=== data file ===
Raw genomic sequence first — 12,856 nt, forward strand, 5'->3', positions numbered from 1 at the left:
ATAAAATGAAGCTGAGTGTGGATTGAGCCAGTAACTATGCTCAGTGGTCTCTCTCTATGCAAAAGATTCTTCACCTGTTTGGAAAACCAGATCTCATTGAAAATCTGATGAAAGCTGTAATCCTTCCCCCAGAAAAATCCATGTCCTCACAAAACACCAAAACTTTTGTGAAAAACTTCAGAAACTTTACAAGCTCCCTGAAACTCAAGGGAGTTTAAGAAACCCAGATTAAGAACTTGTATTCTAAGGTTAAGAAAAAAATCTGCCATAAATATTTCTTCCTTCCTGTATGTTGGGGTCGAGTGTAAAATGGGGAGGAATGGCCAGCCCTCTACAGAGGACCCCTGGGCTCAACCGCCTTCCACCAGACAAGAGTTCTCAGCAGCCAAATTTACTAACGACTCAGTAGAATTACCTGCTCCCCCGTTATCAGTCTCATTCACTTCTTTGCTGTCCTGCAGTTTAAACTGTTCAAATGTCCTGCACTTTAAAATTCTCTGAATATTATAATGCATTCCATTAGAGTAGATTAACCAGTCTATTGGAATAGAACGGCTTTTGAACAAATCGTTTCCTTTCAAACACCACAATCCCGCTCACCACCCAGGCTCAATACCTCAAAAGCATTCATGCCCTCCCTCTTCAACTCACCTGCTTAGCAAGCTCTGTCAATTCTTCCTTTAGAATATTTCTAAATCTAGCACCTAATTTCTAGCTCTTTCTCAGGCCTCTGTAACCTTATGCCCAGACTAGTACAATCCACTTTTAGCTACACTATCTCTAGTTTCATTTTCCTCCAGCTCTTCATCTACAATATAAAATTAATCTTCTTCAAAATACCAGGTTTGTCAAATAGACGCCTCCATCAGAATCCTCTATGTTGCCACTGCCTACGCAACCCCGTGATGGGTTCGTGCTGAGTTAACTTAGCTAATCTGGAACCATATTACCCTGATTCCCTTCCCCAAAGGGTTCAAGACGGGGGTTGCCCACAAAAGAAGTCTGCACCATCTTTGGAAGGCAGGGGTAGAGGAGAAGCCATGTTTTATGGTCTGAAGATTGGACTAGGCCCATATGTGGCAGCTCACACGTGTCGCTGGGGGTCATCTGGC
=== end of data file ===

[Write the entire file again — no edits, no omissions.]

Raw genomic sequence first — 12,856 nt, forward strand, 5'->3', positions numbered from 1 at the left:
ATAAAATGAAGCTGAGTGTGGATTGAGCCAGTAACTATGCTCAGTGGTCTCTCTCTATGCAAAAGATTCTTCACCTGTTTGGAAAACCAGATCTCATTGAAAATCTGATGAAAGCTGTAATCCTTCCCCCAGAAAAATCCATGTCCTCACAAAACACCAAAACTTTTGTGAAAAACTTCAGAAACTTTACAAGCTCCCTGAAACTCAAGGGAGTTTAAGAAACCCAGATTAAGAACTTGTATTCTAAGGTTAAGAAAAAAATCTGCCATAAATATTTCTTCCTTCCTGTATGTTGGGGTCGAGTGTAAAATGGGGAGGAATGGCCAGCCCTCTACAGAGGACCCCTGGGCTCAACCGCCTTCCACCAGACAAGAGTTCTCAGCAGCCAAATTTACTAACGACTCAGTAGAATTACCTGCTCCCCCGTTATCAGTCTCATTCACTTCTTTGCTGTCCTGCAGTTTAAACTGTTCAAATGTCCTGCACTTTAAAATTCTCTGAATATTATAATGCATTCCATTAGAGTAGATTAACCAGTCTATTGGAATAGAACGGCTTTTGAACAAATCGTTTCCTTTCAAACACCACAATCCCGCTCACCACCCAGGCTCAATACCTCAAAAGCATTCATGCCCTCCCTCTTCAACTCACCTGCTTAGCAAGCTCTGTCAATTCTTCCTTTAGAATATTTCTAAATCTAGCACCTAATTTCTAGCTCTTTCTCAGGCCTCTGTAACCTTATGCCCAGACTAGTACAATCCACTTTTAGCTACACTATCTCTAGTTTCATTTTCCTCCAGCTCTTCATCTACAATATAAAATTAATCTTCTTCAAAATACCAGGTTTGTCAAATAGACGCCTCCATCAGAATCCTCTATGTTGCCACTGCCTACGCAACCCCGTGATGGGTTCGTGCTGAGTTAACTTAGCTAATCTGGAACCATATTACCCTGATTCCCTTCCCCAAAGGGTTCAAGACGGGGGTTGCCCACAAAAGAAGTCTGCACCATCTTTGGAAGGCAGGGGTAGAGGAGAAGCCATGTTTTATGGTCTGAAGATTGGACTAGGCCCATATGTGGCAGCTCACACGTGTCGCTGGGGGTCATCTGGC